Yesterday was National Poetry Day and the Mayor of London Boris Johnson marked the occasion by launching a poetry competition. Any child aged between 10 and 16 living in London is eligible to enter by writing a poem on the theme of what is great about the Olympics and submitting it via the GLA website.

Boris says:

Poetry is in the nation’s blood, it literally courses through our literary veins. From Shakespeare’s sonnets to Blake, Wordsworth, Keats and Donne, and our modern day poet laureate Carol Ann Duffy, we’ve always been a world leader in this particular field.

Personally I love poetry. I learned reams of the stuff at school and strangely enough am still able to recite a dozen Shakespeare sonnets, the whole of Lycidas (186 lines of the thing) and the first 100 lines of the Iliad in Greek.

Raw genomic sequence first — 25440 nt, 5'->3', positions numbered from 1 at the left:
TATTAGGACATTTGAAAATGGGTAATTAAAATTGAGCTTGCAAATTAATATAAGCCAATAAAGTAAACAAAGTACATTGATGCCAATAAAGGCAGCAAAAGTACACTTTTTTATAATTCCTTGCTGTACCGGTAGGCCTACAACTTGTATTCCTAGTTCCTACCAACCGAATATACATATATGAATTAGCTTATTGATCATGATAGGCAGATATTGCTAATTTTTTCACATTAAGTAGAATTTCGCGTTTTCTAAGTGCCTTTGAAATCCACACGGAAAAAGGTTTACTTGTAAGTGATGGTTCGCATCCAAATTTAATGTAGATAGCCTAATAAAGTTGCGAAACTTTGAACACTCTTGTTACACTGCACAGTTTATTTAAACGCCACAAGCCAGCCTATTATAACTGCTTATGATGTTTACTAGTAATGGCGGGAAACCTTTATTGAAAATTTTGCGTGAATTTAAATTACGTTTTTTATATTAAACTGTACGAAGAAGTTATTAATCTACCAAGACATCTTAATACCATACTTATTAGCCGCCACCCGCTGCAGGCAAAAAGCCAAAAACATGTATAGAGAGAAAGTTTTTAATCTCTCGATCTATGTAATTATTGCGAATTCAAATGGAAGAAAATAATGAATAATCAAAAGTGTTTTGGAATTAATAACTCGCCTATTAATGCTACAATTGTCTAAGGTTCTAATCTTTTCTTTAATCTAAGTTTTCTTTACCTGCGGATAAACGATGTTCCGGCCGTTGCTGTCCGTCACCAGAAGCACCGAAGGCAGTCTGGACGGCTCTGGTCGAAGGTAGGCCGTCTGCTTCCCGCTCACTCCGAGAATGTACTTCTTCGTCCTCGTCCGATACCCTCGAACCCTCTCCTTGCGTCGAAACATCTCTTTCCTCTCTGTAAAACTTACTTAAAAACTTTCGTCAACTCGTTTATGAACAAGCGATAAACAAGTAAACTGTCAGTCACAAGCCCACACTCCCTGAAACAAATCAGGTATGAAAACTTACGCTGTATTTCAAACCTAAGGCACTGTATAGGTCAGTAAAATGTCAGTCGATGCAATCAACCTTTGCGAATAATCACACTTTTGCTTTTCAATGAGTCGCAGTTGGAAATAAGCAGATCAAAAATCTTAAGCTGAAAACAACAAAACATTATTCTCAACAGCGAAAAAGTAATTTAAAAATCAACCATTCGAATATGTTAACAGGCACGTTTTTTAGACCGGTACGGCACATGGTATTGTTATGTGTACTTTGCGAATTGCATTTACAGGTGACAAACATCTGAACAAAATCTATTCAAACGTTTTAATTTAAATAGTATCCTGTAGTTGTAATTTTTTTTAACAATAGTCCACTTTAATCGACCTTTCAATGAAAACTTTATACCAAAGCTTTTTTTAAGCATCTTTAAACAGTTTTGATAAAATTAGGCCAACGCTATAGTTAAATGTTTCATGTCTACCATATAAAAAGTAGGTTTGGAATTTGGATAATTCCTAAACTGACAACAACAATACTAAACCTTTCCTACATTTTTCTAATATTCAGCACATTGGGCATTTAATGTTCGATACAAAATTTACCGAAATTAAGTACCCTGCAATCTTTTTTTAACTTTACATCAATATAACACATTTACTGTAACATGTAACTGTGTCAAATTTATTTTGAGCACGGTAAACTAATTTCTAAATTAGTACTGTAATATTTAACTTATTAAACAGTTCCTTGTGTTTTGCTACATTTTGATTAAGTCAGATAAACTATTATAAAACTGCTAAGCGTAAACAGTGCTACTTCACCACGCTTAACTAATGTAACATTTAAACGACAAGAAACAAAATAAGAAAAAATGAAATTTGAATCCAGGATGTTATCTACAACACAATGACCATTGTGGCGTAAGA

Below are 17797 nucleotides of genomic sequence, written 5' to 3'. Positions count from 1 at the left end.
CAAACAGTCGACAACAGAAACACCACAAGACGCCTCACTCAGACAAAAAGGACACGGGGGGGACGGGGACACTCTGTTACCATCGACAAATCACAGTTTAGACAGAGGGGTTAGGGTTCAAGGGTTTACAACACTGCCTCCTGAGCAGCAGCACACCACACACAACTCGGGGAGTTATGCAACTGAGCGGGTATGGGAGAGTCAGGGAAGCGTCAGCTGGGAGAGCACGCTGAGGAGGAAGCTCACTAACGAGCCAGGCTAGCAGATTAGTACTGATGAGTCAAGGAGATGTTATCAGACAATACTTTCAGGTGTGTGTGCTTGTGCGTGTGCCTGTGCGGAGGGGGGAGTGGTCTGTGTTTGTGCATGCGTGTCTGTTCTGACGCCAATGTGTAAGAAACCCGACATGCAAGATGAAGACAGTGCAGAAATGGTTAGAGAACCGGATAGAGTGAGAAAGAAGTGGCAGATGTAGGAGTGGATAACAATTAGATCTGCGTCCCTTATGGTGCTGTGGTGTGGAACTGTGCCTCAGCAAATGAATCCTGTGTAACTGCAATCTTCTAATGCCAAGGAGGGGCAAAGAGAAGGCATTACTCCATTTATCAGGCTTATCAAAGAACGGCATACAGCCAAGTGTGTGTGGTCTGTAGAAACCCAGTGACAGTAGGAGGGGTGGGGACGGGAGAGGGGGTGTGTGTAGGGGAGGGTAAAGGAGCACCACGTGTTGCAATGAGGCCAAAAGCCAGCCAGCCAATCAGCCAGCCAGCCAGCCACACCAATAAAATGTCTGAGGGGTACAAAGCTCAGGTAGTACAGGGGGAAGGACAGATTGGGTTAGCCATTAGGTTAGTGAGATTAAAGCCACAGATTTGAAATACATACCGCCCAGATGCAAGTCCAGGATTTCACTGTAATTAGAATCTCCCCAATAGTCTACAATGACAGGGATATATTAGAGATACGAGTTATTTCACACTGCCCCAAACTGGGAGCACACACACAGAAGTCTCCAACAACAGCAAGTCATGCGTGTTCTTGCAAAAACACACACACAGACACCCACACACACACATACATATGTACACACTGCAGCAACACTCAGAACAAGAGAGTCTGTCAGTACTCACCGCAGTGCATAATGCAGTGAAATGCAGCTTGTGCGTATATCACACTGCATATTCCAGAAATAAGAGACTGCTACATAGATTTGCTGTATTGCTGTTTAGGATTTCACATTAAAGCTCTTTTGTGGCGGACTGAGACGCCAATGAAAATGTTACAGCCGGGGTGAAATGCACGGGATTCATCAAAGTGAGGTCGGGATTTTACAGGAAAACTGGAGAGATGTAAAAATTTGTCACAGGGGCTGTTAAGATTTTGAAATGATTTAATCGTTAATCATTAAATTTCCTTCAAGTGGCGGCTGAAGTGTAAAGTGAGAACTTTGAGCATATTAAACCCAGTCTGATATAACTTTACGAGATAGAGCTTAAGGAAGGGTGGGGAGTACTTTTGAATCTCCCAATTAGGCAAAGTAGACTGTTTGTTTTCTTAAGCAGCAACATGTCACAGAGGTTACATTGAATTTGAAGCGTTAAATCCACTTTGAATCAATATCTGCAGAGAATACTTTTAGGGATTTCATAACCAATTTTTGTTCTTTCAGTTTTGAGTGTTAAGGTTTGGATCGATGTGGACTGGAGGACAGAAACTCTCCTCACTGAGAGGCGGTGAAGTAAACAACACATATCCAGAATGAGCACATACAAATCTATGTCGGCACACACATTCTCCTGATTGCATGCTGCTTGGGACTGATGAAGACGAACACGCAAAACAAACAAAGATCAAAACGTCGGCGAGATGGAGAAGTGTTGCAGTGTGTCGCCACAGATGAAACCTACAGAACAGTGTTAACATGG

Poetry is also a friend whenever and wherever you want it. I still find it amazing how often a line or phrase will come to mind while I’m thinking about how best to say something.

Entries in English are permitted. But to provide inspiration he directs children to a Latin poem Carmen Olympicum Londinii (Ode for the London Olympics) by Bijan Omrani,, a Classics Tutor at Westminster.

Omrani says:

“Irritatingly, ‘Londinium’ and ‘Londiniensis’ do not fit in the sapphic metre.”

More inspiration is offered by a list of 100 great things about the Olympics.

The prize is a bus tour of the Olympics site for the winner and their family and friends.